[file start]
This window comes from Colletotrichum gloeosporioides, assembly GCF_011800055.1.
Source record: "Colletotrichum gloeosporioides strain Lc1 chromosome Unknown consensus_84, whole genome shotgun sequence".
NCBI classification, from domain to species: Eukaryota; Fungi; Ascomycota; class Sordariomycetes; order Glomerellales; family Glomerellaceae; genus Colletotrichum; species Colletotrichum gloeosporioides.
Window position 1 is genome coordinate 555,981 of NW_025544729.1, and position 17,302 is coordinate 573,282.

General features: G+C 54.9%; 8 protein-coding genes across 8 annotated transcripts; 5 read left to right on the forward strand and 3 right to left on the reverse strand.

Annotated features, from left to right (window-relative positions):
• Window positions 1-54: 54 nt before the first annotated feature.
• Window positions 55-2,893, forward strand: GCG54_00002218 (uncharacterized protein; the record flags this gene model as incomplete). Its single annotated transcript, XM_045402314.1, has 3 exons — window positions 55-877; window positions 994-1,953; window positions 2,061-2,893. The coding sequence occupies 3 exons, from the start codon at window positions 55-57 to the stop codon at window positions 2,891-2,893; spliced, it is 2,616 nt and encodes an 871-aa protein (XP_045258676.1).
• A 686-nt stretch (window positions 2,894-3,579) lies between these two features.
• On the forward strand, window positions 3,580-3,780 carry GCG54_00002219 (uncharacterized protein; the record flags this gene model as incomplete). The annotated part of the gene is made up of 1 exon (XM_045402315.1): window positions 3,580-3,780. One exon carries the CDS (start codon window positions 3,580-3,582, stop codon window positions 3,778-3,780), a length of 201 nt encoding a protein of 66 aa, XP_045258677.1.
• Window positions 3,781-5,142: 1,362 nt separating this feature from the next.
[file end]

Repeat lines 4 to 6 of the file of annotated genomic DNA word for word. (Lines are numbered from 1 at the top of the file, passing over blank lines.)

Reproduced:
Window position 1 is genome coordinate 555,981 of NW_025544729.1, and position 17,302 is coordinate 573,282.

General features: G+C 54.9%; 8 protein-coding genes across 8 annotated transcripts; 5 read left to right on the forward strand and 3 right to left on the reverse strand.

Annotated features, from left to right (window-relative positions):